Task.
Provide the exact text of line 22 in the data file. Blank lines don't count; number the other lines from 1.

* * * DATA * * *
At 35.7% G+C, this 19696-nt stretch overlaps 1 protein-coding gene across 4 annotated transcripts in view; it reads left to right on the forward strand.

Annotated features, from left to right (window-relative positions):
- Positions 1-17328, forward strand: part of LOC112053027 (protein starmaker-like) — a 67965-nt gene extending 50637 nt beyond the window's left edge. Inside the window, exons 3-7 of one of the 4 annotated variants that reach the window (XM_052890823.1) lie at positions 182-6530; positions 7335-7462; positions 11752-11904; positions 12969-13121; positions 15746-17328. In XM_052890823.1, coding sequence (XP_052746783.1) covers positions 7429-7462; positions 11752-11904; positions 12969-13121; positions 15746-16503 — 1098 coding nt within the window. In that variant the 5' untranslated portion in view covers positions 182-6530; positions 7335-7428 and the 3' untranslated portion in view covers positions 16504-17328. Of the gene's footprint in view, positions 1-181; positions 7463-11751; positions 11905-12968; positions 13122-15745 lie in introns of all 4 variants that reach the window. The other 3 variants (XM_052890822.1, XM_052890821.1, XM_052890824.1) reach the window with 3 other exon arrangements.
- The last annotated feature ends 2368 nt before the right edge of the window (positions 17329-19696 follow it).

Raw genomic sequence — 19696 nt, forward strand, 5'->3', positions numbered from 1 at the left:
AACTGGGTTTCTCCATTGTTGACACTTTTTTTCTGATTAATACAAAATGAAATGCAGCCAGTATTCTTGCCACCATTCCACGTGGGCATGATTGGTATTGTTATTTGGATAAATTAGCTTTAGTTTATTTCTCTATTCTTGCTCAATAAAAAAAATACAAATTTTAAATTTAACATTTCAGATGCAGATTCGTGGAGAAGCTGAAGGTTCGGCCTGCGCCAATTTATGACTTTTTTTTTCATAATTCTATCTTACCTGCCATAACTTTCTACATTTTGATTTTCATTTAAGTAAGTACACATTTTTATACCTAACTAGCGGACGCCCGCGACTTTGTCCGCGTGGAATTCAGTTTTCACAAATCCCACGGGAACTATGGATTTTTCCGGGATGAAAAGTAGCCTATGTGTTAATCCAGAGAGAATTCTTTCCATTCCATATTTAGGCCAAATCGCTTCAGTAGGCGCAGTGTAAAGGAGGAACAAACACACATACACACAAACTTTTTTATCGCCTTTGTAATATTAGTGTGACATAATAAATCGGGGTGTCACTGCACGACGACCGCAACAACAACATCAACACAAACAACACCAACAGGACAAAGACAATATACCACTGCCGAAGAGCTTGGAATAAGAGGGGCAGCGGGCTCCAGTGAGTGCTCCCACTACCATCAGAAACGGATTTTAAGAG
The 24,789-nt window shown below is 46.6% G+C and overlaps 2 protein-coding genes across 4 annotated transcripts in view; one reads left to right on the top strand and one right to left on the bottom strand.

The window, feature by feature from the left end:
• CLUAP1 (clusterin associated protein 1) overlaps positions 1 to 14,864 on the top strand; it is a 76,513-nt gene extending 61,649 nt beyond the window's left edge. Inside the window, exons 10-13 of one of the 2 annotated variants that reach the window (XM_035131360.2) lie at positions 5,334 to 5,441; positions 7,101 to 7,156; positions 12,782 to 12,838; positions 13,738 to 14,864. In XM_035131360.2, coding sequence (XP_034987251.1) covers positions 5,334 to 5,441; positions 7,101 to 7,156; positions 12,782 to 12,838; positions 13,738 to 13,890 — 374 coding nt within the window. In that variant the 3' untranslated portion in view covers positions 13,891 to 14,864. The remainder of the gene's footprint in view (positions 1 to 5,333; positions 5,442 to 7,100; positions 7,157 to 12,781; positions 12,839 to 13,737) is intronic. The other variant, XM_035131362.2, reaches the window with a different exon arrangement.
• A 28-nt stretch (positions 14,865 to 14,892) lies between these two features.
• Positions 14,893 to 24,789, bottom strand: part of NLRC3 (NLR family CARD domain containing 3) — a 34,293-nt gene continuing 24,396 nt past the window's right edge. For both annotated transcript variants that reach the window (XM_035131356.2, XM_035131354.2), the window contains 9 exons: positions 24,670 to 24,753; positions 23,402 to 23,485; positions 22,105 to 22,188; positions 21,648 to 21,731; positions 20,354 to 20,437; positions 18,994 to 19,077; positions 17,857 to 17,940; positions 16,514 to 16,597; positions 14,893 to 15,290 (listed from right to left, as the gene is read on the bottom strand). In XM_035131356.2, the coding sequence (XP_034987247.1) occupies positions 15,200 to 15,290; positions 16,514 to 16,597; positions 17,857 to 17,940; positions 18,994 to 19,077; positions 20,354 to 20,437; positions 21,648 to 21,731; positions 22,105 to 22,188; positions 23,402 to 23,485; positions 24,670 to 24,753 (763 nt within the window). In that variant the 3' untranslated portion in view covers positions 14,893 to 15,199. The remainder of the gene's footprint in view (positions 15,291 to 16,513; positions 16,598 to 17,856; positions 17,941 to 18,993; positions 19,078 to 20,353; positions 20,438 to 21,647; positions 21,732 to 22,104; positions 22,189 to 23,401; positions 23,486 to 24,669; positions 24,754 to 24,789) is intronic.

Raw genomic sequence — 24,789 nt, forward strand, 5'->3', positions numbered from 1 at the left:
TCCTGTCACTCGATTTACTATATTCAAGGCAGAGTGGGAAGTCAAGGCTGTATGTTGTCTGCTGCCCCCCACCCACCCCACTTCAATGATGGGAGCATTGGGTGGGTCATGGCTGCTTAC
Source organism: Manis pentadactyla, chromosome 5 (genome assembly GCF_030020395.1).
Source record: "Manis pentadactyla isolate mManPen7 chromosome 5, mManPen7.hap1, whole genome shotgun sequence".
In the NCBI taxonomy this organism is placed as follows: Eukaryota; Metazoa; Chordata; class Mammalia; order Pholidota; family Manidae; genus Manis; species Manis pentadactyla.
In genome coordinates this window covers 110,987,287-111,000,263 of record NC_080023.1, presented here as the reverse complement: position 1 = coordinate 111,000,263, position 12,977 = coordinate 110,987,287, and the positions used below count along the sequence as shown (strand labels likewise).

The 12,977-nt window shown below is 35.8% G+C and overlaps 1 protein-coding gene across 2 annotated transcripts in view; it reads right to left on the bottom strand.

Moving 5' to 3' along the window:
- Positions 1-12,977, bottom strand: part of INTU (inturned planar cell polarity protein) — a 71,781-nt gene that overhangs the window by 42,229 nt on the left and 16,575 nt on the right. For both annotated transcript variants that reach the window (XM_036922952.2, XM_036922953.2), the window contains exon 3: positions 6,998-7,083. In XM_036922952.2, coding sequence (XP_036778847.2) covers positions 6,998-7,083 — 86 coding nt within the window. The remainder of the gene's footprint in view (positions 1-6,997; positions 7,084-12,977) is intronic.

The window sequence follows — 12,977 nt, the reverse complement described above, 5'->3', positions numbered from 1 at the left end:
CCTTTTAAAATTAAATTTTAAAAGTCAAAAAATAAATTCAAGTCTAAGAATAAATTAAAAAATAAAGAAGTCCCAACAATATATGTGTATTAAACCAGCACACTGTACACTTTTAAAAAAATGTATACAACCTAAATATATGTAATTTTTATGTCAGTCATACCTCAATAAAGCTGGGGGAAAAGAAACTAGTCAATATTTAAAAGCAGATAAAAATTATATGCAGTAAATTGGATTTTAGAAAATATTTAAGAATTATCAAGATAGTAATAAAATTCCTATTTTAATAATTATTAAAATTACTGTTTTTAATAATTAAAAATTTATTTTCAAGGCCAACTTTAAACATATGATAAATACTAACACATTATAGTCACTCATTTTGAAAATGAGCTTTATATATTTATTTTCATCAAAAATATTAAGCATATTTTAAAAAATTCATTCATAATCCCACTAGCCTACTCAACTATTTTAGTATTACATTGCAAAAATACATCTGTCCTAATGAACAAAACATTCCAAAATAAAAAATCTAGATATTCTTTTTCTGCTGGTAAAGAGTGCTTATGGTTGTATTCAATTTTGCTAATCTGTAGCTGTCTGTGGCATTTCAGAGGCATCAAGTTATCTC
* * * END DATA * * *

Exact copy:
CCTTTTAAAATTAAATTTTAAAAGTCAAAAAATAAATTCAAGTCTAAGAATAAATTAAAAAATAAAGAAGTCCCAACAATATATGTGTATTAAACCAGCACACTGTACACTTTTAAAAAAATGTATACAACCTAAATATATGTAATTTTTATGTCAGTCATACCTCAATAAAGCTGGGGGAAAAGAAACTAGTCAATATTTAAAAGCAGATAAAAATTATATGCAGTAAATTGGATTTTAGAAAATATTTAAGAATTATCAAGATAGTAATAAAATTCCTATTTTAATAATTATTAAAATTACTGTTTTTAATAATTAAAAATTTATTTTCAAGGCCAACTTTAAACATATGATAAATACTAACACATTATAGTCACTCATTTTGAAAATGAGCTTTATATATTTATTTTCATCAAAAATATTAAGCATATTTTAAAAAATTCATTCATAATCCCACTAGCCTACTCAACTATTTTAGTATTACATTGCAAAAATACATCTGTCCTAATGAACAAAACATTCCAAAATAAAAAATCTAGATATTCTTTTTCTGCTGGTAAAGAGTGCTTATGGTTGTATTCAATTTTGCTAATCTGTAGCTGTCTGTGGCATTTCAGAGGCATCAAGTTATCTC